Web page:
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Politics and Government

New York representatives rally for Harriet Tubman $20 bill

Payne R Horning
WRVO News File Photo
Michele Jones Galvin, the great, great, great grandniece of Harriet Tubman, talks about the importance of honorring her ancestor on the nation's currency.

Several members of New York's Congressional delegation are expressing concern over comments from the nation's treasury secretary about the proposed Harriet Tubman $20 bill.

During a recent interview with CNBC, Secretary Steve Mnuchin said he will consider putting the famed underground railroad conductor on the $20, but it's not a priority at this time. That's a reversal from 2016 when former Treasury Secretary Jack Lew committed the U.S. to putting Tubman on the bill.

Sen. Charles Schumer said the comments made "absolutely no sense" to halt that plan.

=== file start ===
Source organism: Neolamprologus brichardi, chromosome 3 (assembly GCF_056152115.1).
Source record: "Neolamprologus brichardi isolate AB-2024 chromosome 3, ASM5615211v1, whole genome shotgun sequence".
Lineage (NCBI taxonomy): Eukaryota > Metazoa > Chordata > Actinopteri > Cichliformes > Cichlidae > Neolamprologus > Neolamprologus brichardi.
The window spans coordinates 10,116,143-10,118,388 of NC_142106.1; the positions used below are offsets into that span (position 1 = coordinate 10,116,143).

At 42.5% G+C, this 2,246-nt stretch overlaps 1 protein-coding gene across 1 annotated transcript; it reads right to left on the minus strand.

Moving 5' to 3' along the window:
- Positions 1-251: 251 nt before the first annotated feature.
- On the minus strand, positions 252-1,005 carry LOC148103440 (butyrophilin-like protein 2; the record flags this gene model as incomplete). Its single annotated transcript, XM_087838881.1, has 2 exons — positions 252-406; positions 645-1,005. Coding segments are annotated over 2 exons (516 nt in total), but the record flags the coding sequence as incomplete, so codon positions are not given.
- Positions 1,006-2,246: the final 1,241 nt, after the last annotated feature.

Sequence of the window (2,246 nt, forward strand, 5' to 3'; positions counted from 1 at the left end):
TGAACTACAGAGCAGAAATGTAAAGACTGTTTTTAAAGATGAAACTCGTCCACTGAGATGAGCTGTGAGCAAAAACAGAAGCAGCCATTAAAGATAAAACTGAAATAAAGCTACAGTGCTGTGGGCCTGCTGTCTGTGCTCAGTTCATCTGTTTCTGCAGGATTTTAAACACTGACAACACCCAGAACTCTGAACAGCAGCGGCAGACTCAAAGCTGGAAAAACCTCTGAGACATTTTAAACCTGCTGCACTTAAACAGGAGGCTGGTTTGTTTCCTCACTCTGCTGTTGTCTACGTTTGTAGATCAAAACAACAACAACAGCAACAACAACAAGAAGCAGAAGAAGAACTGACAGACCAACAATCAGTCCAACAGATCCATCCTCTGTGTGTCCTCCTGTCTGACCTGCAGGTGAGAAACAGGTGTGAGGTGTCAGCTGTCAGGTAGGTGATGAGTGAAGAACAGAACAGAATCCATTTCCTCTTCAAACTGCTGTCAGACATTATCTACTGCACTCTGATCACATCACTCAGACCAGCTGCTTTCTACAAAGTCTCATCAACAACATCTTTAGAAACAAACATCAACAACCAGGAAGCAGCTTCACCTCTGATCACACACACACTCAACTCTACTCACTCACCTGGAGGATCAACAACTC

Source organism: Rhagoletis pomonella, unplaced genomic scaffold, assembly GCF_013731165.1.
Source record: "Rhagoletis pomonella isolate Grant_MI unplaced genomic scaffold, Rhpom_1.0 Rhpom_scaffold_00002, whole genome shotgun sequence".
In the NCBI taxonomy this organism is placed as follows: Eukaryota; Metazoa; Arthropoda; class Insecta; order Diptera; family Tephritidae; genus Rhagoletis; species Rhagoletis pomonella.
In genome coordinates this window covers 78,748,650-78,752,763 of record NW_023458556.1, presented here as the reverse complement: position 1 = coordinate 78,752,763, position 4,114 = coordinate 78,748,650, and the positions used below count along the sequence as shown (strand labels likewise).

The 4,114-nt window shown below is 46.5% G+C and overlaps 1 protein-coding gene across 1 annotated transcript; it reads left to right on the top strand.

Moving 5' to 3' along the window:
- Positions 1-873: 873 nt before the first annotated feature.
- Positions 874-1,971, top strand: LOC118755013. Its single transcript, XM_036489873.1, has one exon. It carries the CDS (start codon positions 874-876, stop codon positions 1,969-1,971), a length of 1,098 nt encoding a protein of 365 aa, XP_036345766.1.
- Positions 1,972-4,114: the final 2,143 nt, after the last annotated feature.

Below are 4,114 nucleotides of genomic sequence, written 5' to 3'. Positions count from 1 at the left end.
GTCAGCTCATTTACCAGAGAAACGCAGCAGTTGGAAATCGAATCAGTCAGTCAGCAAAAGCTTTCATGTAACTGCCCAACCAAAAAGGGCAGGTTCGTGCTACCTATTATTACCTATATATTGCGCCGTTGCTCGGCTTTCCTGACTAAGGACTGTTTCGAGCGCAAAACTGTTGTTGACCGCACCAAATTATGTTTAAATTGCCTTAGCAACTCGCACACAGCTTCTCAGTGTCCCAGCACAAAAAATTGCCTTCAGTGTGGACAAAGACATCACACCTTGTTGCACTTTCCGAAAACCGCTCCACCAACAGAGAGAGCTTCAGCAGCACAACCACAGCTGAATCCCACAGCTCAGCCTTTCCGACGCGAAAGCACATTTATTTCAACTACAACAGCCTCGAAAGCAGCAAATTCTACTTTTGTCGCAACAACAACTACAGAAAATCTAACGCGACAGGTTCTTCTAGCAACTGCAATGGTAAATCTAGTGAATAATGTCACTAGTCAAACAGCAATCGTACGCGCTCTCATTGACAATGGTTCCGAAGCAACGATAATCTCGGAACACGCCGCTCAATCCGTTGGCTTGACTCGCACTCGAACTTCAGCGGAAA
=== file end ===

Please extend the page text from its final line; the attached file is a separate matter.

"I strongly urge the U.S. Department of Treasury to get back on track and rightfully commemorate Tubman’s life and commitment to the freedom and equality that we cherish as a nation," Schumer said in a statement.

Rep. John Katko (R-Camillus) said he sent a letter to Mnuchin, noting that Congress recently designated her home in Auburn, New York, as a National Park.

"The city of Auburn continually looks for ways to preserve her extraordinary life’s work," Katko wrote in a letter to the treasury secretary. "Her life has inspired countless individuals and continues to be a beacon of hope and unity for many. It is only fitting that we honor this American hero by memorializing her likeness on the $20 bill."

Sen. Kirsten Gillibrand (D-NY), who sponsored the legislation to designate the Auburn site, says Congress probably could stop the Trump administration if they don't place her on the bill.

“If they do try to unwind it, we will try to make - fix it through Congressional action,” Gillibrand said. 

Katko was an author of legislation in 2015 that would have required the Treasury Department to enshrine Tubman on one of the country's currency notes.